after calling a penalty on themselves. And it's not like the tennis tour
where the tour pays for your travel. On the PGA tour, you're on your own
financially and morally. I just have always seen a similarity between
detective fiction protagonists and tour players, [both] going through life seeing
the world on their own terms.
JK: You got some help from your friend J.P. Hayes, a tour player [who won the
1998 Buick Classic]. How did you two hook up and what kind of help did he
JC: I went to UTEP for my MFA. On the first day of class we had to say what
name was and what we were interested in writing about. I said detective
fiction and mentioned my interest in taking the genre on the PGA tour. This
woman sitting in the class came up to me afterwards and said, "My name is
Laura Hayes and you have to meet my husband J.P."
We just started talking. We went out to dinner with them and socialized.
That's basically it. I'm really grateful for the insight he gives me. The
guy lives in a hotel 35 weeks a year on tour and during his off time he reads
my work and helps me.
He gives me insight I could only get from a tour player. I sent the second
book to J.P. and there's a scene where they're playing a hole in the Buick
Classic, and there's a three-tiered green. Jack is on top
with a 20-foot putt. J.P. told me that the top tier is only 12 paces wide,
so you couldn't have a 20-foot putt. Nobody else would have ever picked that
JK: Has he helped you out with the way a golfer thinks?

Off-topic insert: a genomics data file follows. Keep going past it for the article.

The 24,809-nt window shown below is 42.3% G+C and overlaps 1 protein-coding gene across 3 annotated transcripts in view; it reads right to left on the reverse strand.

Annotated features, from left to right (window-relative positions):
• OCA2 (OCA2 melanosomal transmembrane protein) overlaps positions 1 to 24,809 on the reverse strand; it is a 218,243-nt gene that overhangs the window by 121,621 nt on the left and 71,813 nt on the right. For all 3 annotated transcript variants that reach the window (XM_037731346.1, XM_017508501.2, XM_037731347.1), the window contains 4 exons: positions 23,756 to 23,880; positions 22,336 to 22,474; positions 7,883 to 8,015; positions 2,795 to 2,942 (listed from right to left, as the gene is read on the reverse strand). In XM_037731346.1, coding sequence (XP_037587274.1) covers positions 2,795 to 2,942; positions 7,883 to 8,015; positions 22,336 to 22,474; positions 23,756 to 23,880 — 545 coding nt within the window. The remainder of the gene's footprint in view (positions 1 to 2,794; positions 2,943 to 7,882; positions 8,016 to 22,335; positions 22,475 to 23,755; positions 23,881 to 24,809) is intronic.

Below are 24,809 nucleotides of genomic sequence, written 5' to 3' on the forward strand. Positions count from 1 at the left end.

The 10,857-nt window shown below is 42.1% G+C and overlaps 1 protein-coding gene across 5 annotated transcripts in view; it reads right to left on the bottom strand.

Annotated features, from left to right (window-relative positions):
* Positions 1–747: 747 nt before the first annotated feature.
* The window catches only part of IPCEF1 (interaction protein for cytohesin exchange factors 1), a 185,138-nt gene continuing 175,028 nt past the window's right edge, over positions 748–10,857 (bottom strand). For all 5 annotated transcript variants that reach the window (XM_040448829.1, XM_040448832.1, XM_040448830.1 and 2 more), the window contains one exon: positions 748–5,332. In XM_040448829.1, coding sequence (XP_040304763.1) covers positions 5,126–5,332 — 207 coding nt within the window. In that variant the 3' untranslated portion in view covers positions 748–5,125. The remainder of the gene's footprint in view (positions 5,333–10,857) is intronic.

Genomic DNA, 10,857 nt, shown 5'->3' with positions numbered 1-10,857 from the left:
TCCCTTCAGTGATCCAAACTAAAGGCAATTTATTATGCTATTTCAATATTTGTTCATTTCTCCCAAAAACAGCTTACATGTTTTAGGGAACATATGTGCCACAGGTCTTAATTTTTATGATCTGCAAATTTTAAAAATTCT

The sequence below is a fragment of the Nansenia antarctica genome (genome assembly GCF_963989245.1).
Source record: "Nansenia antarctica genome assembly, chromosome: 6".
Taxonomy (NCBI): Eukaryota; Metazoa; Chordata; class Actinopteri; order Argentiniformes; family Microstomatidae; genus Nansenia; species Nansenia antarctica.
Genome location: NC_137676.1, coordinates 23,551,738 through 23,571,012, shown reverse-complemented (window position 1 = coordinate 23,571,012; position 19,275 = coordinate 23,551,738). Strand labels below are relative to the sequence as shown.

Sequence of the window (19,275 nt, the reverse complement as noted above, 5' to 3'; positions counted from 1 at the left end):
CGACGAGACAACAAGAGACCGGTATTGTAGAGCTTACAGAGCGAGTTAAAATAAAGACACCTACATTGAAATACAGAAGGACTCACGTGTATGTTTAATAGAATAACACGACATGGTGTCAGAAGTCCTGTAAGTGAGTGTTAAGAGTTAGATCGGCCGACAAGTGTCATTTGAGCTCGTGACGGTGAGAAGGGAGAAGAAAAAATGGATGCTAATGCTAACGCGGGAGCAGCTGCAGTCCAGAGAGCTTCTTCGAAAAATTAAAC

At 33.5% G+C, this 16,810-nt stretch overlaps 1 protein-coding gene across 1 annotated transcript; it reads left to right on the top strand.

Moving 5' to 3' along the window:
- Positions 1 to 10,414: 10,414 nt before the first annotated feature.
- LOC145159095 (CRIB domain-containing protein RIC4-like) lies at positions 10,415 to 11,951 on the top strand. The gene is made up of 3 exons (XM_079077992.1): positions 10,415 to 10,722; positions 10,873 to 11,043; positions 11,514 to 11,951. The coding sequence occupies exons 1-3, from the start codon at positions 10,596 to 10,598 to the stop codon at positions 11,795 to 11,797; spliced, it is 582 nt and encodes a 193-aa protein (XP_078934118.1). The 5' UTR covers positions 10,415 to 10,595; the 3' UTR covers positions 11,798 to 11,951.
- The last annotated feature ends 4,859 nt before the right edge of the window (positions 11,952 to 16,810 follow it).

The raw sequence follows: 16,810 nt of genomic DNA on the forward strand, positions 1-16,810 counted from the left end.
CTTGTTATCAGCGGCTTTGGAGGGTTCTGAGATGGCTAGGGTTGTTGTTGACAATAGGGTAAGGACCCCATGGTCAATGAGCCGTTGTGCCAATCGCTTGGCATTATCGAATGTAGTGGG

JC: I've always been fascinated with how people think and what makes them
I've read anything I can get my hands on about the subject. I've read about
the mental aspects of the game and guys like Ian Baker-Finch, who won the
British Open and had to walk away because he can't do it mentally anymore,
but can play with his buddies and shoot a 63. That's just fascinating.
Outside of that, I played college hockey at SUNY-Fredonia, a little Division
III school and went to a free agent camp with the Boston Bruins. Most of the
internal stuff is me. As far as understanding stress and how athletes handle
it, having been a hockey goalie is the next best thing to playing on tour.
JK: How did you go about writing a first mystery? Getting the format? Following
JC: I've read all of Parker. I've read some of his books thirteen times. I took a
great class at UTEP on the novels of Chandler and James Lee Burke. We studied
the devices, suspense, and those things. I used to outline stuff, but the more I wrote, I
never ended up sticking to
it. For Cut Shot, I wrote the last chapter first.
JC: I read that Agatha Christie used to work from last to first and write the
whole thing in reverse order. I wanted to try something along those lines. I
didn't know any of the events that would lead up to it. I didn't look at
the last chapter for the nine months I was actually writing the book. Then I
just figured I'd look at what I wrote that first night and it actually fit.
It had sort of a final quality to it.
JK: How's it been having a character you're going to write about over the course
of several books?
JC: I said to my wife a few years ago, it's like having my imaginary friend from
when I was four years old again. If nobody buys this book, I'm probably going
to set a fifth seat at the table.
Josh Karp is a Chicago-based writer and a regular contributor to
Chicago magazine, the Chicago Sun-Times book review section and
Buy it from